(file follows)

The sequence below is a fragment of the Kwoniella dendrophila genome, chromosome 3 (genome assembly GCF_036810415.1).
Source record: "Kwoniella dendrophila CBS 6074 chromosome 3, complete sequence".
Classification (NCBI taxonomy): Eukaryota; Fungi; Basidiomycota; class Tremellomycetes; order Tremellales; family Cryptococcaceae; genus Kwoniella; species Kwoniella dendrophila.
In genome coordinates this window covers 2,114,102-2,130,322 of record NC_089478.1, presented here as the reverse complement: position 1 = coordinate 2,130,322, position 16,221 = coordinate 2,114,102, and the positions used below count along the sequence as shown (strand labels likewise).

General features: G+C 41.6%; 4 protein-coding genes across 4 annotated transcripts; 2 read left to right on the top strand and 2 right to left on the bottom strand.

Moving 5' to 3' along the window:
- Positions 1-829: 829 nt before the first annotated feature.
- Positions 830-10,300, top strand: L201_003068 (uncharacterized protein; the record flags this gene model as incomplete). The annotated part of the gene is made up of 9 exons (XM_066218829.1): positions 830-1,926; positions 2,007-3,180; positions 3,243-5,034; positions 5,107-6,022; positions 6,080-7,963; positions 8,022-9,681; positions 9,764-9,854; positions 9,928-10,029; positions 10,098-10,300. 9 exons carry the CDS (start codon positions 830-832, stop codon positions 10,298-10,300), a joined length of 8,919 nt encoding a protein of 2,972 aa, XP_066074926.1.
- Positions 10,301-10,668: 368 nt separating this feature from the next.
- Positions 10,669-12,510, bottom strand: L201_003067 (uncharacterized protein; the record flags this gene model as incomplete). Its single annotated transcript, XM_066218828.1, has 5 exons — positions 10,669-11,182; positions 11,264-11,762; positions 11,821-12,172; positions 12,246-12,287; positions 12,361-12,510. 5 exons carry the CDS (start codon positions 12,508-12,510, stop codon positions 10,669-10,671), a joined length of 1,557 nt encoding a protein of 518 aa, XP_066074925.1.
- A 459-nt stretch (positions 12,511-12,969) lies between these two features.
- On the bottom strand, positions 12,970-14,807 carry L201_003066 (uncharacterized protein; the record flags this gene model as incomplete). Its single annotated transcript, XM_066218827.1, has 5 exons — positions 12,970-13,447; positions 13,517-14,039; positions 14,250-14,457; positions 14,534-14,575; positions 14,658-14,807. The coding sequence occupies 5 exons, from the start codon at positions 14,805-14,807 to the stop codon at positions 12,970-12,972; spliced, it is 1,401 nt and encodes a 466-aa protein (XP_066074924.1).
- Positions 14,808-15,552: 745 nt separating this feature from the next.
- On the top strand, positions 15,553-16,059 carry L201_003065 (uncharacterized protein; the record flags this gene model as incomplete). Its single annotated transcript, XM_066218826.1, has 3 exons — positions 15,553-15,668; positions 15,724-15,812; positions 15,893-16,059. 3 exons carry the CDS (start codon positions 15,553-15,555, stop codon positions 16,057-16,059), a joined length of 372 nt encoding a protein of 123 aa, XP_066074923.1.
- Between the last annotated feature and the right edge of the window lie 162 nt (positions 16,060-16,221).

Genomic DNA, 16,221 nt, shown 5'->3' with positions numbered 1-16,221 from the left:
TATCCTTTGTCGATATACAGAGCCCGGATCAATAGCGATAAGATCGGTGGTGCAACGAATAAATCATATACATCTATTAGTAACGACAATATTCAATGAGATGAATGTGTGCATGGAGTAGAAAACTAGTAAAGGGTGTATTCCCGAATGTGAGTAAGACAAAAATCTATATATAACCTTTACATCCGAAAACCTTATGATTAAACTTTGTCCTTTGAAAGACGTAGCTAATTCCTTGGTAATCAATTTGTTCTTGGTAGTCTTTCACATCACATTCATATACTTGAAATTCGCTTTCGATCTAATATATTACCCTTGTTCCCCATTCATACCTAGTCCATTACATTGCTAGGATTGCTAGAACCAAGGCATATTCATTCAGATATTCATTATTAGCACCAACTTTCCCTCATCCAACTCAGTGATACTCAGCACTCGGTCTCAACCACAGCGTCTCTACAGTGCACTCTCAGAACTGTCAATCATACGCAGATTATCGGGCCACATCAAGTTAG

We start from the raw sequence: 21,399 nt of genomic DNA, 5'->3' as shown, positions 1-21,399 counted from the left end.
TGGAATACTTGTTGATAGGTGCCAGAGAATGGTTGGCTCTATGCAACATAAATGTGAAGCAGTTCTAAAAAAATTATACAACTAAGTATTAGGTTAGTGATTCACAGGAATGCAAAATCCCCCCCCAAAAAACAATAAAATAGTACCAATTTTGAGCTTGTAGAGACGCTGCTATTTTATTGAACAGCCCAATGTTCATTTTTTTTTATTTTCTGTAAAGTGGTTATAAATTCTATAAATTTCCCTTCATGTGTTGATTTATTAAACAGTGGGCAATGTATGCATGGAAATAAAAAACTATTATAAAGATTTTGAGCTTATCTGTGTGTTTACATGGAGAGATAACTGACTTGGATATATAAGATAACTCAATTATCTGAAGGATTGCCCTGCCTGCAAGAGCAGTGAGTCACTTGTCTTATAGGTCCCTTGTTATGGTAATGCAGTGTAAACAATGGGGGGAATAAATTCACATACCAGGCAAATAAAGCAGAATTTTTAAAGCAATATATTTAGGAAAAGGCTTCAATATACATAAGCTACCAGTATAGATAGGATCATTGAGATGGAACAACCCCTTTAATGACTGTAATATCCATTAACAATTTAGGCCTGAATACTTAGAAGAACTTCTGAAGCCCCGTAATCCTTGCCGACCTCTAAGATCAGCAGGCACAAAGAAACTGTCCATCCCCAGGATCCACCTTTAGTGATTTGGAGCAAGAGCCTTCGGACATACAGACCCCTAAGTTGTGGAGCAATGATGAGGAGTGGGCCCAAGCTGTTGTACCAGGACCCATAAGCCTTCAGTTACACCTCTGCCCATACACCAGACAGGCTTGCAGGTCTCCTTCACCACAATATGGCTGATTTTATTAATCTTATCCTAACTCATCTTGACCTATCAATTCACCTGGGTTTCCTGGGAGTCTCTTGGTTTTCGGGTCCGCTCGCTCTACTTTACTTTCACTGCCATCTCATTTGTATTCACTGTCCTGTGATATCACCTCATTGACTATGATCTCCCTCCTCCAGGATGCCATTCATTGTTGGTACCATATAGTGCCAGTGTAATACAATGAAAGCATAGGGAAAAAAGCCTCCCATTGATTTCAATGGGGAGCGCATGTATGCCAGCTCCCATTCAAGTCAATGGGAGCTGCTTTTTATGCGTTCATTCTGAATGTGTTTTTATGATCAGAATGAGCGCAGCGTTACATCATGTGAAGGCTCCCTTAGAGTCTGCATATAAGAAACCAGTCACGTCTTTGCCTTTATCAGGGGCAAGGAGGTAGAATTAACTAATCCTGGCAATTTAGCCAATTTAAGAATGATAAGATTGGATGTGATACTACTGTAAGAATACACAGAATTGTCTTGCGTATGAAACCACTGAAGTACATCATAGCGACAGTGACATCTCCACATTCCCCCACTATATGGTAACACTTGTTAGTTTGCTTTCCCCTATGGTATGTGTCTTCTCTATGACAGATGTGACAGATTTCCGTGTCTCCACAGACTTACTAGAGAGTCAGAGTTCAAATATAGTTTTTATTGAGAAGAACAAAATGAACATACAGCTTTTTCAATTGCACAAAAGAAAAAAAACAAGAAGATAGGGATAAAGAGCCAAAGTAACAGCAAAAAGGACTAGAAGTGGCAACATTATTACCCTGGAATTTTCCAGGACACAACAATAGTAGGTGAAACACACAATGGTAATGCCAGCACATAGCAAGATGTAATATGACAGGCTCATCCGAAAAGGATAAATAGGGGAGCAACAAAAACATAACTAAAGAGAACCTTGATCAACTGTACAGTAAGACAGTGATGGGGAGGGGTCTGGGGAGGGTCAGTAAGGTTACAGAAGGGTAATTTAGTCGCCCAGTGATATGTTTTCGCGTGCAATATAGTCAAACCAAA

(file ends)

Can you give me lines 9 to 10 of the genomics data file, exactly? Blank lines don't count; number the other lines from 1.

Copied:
- Positions 10,301-10,668: 368 nt separating this feature from the next.
- Positions 10,669-12,510, bottom strand: L201_003067 (uncharacterized protein; the record flags this gene model as incomplete). Its single annotated transcript, XM_066218828.1, has 5 exons — positions 10,669-11,182; positions 11,264-11,762; positions 11,821-12,172; positions 12,246-12,287; positions 12,361-12,510. 5 exons carry the CDS (start codon positions 12,508-12,510, stop codon positions 10,669-10,671), a joined length of 1,557 nt encoding a protein of 518 aa, XP_066074925.1.